(Host) In January 1963, fifty years ago, the great American writer
James Baldwin published a famous book entitled The Fire Next Time. It
was a profoundly influential statement about race relations in the
midst of the Civil Rights movement. Here’s commentator and Vermont
Humanities Council executive director Peter Gilbert with these
(Gilbert) The title, The Fire Next Time,
comes from a pre-Civil War Negro spiritual that became popular again
during the Civil Rights movement. The line is "God gave Noah the
rainbow sign, no more water the fire next time." The line’s a
warning about living unholy lives, but not a threat. The book is, its
publisher tells us, "a plea that all Americans look to the true
state of their land one hundred years after Emancipation."
book contains an essay entitled "Letter to My Nephew on the One
Hundredth Anniversary of Emancipation." It presents white America
as seen through the eyes of an African American; some of its language
and ideas are challenging even fifty years later, let alone when it
The essay is about many things: familial
love, racism, hope, forgiveness. It’s also about trying to help his
fourteen-year-old nephew and all America understand how difficult,
confusing, and terrifying white America finds it, in that time of
social upheaval , to see relations between Blacks and whites change,
for white America to no longer see black men in the denigrating light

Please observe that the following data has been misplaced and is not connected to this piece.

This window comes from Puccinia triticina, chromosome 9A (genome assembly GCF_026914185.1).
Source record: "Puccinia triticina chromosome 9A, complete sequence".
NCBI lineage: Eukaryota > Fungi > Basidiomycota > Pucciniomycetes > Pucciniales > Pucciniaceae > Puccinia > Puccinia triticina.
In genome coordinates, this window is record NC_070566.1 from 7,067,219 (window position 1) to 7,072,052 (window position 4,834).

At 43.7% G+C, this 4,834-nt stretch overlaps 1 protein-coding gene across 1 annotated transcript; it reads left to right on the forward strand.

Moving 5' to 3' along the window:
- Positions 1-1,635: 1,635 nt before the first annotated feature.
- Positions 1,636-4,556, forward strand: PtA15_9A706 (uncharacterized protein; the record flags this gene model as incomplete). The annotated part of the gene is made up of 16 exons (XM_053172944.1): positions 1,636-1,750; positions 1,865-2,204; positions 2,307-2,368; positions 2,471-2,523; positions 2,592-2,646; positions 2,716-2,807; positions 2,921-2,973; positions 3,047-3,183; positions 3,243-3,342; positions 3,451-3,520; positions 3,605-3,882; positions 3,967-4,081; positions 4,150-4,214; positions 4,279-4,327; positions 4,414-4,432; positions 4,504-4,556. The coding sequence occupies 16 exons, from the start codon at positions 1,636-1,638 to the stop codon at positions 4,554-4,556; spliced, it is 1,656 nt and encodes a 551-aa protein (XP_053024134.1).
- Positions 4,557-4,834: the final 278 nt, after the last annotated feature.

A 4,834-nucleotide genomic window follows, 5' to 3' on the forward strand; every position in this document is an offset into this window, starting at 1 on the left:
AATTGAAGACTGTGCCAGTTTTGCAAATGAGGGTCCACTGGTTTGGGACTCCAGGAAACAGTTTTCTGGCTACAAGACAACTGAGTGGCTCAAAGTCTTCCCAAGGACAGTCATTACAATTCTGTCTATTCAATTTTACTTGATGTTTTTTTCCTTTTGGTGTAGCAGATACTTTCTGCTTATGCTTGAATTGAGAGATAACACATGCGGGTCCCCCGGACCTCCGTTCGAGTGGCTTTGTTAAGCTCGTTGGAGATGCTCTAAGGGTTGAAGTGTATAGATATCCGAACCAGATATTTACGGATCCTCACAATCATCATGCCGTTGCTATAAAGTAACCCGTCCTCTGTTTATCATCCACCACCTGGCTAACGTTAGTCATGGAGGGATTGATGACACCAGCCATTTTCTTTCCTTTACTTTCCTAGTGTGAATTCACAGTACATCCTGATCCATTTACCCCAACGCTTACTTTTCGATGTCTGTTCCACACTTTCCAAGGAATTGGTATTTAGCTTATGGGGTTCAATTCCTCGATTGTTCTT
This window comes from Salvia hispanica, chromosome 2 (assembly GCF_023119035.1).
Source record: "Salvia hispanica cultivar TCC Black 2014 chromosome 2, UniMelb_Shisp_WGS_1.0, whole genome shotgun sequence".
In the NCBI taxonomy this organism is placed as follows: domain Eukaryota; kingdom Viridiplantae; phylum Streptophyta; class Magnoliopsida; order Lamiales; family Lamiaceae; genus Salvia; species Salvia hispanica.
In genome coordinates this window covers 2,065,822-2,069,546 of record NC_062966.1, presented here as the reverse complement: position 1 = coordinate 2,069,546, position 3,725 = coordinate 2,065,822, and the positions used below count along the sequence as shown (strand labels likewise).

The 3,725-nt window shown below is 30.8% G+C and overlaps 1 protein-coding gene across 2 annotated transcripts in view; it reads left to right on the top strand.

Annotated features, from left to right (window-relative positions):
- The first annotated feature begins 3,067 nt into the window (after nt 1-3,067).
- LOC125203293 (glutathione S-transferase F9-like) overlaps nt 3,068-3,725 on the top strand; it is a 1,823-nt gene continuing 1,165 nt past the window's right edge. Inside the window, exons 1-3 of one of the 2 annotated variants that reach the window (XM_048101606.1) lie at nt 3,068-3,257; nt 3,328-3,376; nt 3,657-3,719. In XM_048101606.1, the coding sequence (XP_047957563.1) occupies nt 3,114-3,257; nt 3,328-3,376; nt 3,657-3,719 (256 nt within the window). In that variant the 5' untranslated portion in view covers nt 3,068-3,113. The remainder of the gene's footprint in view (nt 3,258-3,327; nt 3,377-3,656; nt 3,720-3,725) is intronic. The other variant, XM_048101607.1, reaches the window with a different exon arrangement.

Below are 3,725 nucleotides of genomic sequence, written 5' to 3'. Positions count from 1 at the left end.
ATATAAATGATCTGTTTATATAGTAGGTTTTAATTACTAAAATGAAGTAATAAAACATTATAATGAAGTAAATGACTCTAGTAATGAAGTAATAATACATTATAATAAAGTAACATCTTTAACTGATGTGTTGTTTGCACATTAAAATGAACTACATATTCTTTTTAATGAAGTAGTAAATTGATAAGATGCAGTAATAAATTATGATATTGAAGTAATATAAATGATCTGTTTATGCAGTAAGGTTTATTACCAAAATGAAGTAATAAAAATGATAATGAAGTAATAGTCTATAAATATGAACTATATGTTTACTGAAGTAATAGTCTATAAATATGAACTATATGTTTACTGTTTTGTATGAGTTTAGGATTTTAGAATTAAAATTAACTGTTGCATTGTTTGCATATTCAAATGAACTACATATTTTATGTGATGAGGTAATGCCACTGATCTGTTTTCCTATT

and situation that they’d been in for so long.
white Americans Baldwin tells his nephew, "The really terrible
thing, old buddy, is that you must accept them… and accept
them with love… They are, in effect, still trapped in a history
which they do not understand; and until they understand it, they
cannot be released from it. They have [long believed] that black men
are inferior… Many of them, indeed, know better," Baldwin adds,
"but… people find it very difficult to act on what they know.
To act is to be committed, and to be committed is to be in danger."
"In this case," Baldwin writes, [quote] "the
danger, in the minds of most white Americans, is the loss of their
identity. . . . [T]he black man has functioned in the white man’s
world as a fixed star… and as he moves out of his place, heaven
and earth are shaken to their foundations." [unquote] It is as
dramatic, Baldwin says, as waking up one morning to find the sun and
stars shining at the same time. Seeing nature so out of order is
terrifying, he asserts, because [quote] "it so profoundly attacks
one’s sense of one’s own reality. " [unquote] As a result,
white men, Baldwin says, "are losing their grasp of reality."
Amazingly, Baldwin concludes by telling his nephew,
"But these men are your brothers – your lost, younger brothers… [W]e, with love, shall force our brothers to see themselves as they
are, to cease fleeing from reality and begin to change it… [W]e
can make America what America must become. . ."
course much has changed in race relations in America, but Baldwin’s
essay reminds us how difficult it can be sometimes, in whatever the
context, to recognize change, acknowledge it, and act on it.
Excerpted from "My Dungeon Shook: Letter to My
Nephew on the One Hundredth Anniversary of the Emancipation" ©
1962 by James Baldwin. Copyright renewed. Collected in The Fire Next
Time , published by Vintage Books. Used by arrangement with the James